The Irish Society for the Prevention of Cruelty to Animals (ISPCA) received almost 15,000 calls to its helpline and investigated more than 3,000 reports of animal cruelty in 2015

Minister Simon Coveney launches ISPCA’s Strategic Framework 2016 – 2020

The Irish Society for the Prevention of Cruelty to Animals (ISPCA) has today highlighted over 3,000 disturbing incidences of animal cruelty was reported to its helpline in 2015. The organisation called on the public to become responsible pet owners and to be ambassadors for helpless animals by reporting any cases of animal cruelty they come across.

In 2015, ISPCA Inspectors completed the successful rescue of over 1,100 animals including 818 dogs, 82 cats and 74 equines, with 35 prosecutions initiated under the Animal Health and Welfare Act 2013, and nine prosecutions finalised in court during the year.

Speaking at the launch of their vision for the next five years, the ‘ISPCA Strategic Framework 2016-2020’ at Mansion House, Dublin this week, Chief Executive of the ISPCA, Dr. Andrew Kelly, said: “Cruelty to animals remains a sad fact of life in this and other countries and we continue to be relentless in our mission to not only reduce, but prevent, cruelty to animals. As the leading national animal welfare organisation, we are steadfast in our aim to do that through our core values and animal welfare activities – education programmes, prevention and enforcement, rescue, rehabilitation and re-homing, advocacy and fundraising, while acting with integrity, compassion and understanding, and finding practical and realistic approaches to situations that arise”.

‘We have detailed key areas that will help us achieve our goals in our Strategic Framework document 2016-2020 just launched, and I would like to acknowledge the on-going support of the Department of Agriculture Food and the Marine, our affiliated member societies throughout Ireland, our staff, volunteers and supporters .  We know we can count on the majority of the general public to help us continue our mission to improve animal welfare in this country.  Members of the public can report animal cruelty to our confidential helpline’.

Minister Coveney, who launched the report on behalf of the Society, said: ‘The work being undertaken by the ISPCA behind the scenes is remarkable and they should be commended for their efforts. As the biggest national animal welfare organisation in Ireland, the ISPCA is at the forefront of preventing cruelty to animals. Their Animal Welfare Inspectors currently provide coverage in 17 counties, including two recent additions in Waterford &South Tipperary and Limerick, and their aim is to increase their Inspectorate even further in the next five years.   The Department is fully supportive of its efforts and statutory powers, including entering and inspecting premises and seizing animals where necessary.  Furthermore, now that the new Government initiative, which came into effect this month, makes it compulsory for all dogs in Ireland to be micro-chipped by March 2016, organisations such as this can now trace animals under threat and be helped to prevent further cases of animal cruelty and neglect in Ireland.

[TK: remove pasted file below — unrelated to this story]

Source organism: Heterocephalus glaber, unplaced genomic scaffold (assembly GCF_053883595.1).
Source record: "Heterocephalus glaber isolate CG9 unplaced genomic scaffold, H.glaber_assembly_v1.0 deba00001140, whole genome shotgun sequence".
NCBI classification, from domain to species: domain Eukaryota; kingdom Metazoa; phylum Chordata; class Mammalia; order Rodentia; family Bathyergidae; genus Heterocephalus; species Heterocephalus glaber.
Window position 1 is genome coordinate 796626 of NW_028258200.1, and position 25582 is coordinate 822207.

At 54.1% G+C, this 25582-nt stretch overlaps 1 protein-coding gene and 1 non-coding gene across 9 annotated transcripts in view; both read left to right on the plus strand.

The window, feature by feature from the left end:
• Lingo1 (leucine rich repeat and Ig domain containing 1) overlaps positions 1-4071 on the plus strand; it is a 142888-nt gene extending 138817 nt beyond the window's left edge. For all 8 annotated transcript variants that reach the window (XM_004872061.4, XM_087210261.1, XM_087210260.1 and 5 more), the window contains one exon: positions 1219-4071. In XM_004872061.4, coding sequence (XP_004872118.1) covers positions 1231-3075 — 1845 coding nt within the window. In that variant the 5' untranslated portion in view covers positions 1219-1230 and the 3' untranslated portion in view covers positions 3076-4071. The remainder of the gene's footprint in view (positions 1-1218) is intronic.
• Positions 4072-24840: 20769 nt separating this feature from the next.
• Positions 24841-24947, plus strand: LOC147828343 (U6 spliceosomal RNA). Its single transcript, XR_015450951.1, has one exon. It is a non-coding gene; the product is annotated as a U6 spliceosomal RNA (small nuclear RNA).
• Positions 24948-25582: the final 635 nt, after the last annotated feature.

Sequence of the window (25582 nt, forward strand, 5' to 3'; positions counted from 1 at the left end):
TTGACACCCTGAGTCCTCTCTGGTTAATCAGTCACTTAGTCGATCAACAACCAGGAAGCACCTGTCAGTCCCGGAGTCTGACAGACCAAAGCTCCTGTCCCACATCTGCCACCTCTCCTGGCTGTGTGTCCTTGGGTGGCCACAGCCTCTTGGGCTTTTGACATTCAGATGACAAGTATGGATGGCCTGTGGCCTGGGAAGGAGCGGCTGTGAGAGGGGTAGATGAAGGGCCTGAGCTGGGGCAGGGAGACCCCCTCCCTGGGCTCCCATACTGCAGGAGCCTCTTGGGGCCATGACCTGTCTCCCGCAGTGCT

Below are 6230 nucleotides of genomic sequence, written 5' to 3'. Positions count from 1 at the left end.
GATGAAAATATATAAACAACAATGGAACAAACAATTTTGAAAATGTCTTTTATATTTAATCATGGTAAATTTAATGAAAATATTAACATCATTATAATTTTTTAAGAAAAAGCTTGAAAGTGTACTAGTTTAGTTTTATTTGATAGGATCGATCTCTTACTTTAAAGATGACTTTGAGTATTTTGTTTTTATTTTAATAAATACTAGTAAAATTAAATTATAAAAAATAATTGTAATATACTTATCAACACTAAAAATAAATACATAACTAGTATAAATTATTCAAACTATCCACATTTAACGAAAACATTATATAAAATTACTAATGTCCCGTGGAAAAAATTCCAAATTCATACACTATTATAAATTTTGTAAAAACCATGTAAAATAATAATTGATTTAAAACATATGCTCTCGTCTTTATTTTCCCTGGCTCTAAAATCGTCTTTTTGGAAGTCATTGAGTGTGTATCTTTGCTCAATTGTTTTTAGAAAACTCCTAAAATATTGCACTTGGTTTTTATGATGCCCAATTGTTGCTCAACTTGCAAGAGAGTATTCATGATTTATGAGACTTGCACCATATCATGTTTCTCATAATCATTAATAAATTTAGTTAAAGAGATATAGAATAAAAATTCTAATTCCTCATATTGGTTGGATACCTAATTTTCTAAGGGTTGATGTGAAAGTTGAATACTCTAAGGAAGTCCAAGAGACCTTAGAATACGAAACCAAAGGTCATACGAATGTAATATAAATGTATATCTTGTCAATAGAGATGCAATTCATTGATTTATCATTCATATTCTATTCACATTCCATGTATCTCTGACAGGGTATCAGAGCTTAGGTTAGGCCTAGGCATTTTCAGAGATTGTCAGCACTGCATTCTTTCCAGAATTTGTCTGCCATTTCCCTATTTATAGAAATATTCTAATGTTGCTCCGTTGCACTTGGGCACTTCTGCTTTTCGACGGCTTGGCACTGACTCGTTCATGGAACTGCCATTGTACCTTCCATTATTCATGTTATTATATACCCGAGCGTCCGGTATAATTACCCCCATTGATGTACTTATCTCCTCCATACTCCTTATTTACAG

The ISPCA has a number of aims to reach by 2020, which were outlined in their Strategic Framework, the highlights of which are…

  • They have committed to expanding and developing their Inspectorate team to address animal cruelty in Ireland.
  • They will rescue, treat, rehabilitate and responsibly rehome an increasing number of animals by further developing the infrastructure that is required to nurture and sustain the core activities of the ISPCA.
  • The Society will engage with parents, teachers, vets and others through a network of education officers and will deliver a comprehensive animal welfare education programme within primary and secondary schools.
  • They will increase their advocacy work to encourage responsible pet ownership.
  • And they will continue to develop their relationship with their 20 valued affiliate members,

The ISPCA believes that the following freedoms should be afforded to all animals:

  • Freedom from hunger, thirst and malnutrition
  • Freedom from discomfort
  • Freedom from disease and injury
  • Freedom to express normal behaviour
  • Freedom from distress and fear

If you think an animal is being cruelly treated, neglected or abused, you can contact the ISPCA National Animal Cruelty Helpline in confidence on 1890 515 515 or report online on www.ispca.ie.

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